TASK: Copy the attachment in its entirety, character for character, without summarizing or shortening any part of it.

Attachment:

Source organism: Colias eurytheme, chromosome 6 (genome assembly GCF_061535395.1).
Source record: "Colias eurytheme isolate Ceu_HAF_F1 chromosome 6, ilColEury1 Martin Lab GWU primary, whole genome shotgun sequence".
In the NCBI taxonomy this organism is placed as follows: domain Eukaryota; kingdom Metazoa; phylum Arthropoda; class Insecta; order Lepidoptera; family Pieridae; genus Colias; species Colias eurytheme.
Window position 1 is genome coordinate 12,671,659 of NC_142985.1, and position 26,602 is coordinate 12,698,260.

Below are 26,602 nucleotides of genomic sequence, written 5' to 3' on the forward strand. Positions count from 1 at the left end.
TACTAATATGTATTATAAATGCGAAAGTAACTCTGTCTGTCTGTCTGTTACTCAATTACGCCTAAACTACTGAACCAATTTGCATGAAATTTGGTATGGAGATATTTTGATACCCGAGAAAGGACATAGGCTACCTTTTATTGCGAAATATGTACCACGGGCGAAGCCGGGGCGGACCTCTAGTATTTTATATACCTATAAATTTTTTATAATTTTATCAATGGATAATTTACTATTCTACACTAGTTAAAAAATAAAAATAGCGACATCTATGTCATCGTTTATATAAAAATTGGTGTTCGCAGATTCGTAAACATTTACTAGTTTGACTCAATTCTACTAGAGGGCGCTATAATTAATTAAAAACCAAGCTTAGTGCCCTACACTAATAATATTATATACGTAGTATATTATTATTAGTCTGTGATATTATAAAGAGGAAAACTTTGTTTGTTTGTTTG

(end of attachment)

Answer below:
Source organism: Colias eurytheme, chromosome 6 (genome assembly GCF_061535395.1).
Source record: "Colias eurytheme isolate Ceu_HAF_F1 chromosome 6, ilColEury1 Martin Lab GWU primary, whole genome shotgun sequence".
In the NCBI taxonomy this organism is placed as follows: domain Eukaryota; kingdom Metazoa; phylum Arthropoda; class Insecta; order Lepidoptera; family Pieridae; genus Colias; species Colias eurytheme.
Window position 1 is genome coordinate 12,671,659 of NC_142985.1, and position 26,602 is coordinate 12,698,260.

Below are 26,602 nucleotides of genomic sequence, written 5' to 3' on the forward strand. Positions count from 1 at the left end.
TACTAATATGTATTATAAATGCGAAAGTAACTCTGTCTGTCTGTCTGTTACTCAATTACGCCTAAACTACTGAACCAATTTGCATGAAATTTGGTATGGAGATATTTTGATACCCGAGAAAGGACATAGGCTACCTTTTATTGCGAAATATGTACCACGGGCGAAGCCGGGGCGGACCTCTAGTATTTTATATACCTATAAATTTTTTATAATTTTATCAATGGATAATTTACTATTCTACACTAGTTAAAAAATAAAAATAGCGACATCTATGTCATCGTTTATATAAAAATTGGTGTTCGCAGATTCGTAAACATTTACTAGTTTGACTCAATTCTACTAGAGGGCGCTATAATTAATTAAAAACCAAGCTTAGTGCCCTACACTAATAATATTATATACGTAGTATATTATTATTAGTCTGTGATATTATAAAGAGGAAAACTTTGTTTGTTTGTTTG